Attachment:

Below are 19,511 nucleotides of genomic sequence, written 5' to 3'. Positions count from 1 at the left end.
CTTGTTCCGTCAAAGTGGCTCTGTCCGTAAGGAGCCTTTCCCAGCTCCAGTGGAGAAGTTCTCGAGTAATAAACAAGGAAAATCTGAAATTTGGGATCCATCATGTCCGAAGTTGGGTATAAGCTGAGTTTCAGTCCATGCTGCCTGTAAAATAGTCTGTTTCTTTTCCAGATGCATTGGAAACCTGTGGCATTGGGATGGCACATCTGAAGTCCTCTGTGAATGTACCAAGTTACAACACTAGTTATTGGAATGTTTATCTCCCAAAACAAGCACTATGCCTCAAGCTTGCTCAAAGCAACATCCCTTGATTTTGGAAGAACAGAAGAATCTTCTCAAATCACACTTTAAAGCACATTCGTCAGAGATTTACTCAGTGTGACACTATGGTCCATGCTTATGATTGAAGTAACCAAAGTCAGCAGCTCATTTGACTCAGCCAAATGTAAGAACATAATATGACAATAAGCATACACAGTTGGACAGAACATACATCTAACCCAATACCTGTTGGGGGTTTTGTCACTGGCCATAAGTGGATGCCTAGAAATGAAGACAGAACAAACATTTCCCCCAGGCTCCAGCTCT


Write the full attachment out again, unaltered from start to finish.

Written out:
Below are 19,511 nucleotides of genomic sequence, written 5' to 3'. Positions count from 1 at the left end.
CTTGTTCCGTCAAAGTGGCTCTGTCCGTAAGGAGCCTTTCCCAGCTCCAGTGGAGAAGTTCTCGAGTAATAAACAAGGAAAATCTGAAATTTGGGATCCATCATGTCCGAAGTTGGGTATAAGCTGAGTTTCAGTCCATGCTGCCTGTAAAATAGTCTGTTTCTTTTCCAGATGCATTGGAAACCTGTGGCATTGGGATGGCACATCTGAAGTCCTCTGTGAATGTACCAAGTTACAACACTAGTTATTGGAATGTTTATCTCCCAAAACAAGCACTATGCCTCAAGCTTGCTCAAAGCAACATCCCTTGATTTTGGAAGAACAGAAGAATCTTCTCAAATCACACTTTAAAGCACATTCGTCAGAGATTTACTCAGTGTGACACTATGGTCCATGCTTATGATTGAAGTAACCAAAGTCAGCAGCTCATTTGACTCAGCCAAATGTAAGAACATAATATGACAATAAGCATACACAGTTGGACAGAACATACATCTAACCCAATACCTGTTGGGGGTTTTGTCACTGGCCATAAGTGGATGCCTAGAAATGAAGACAGAACAAACATTTCCCCCAGGCTCCAGCTCT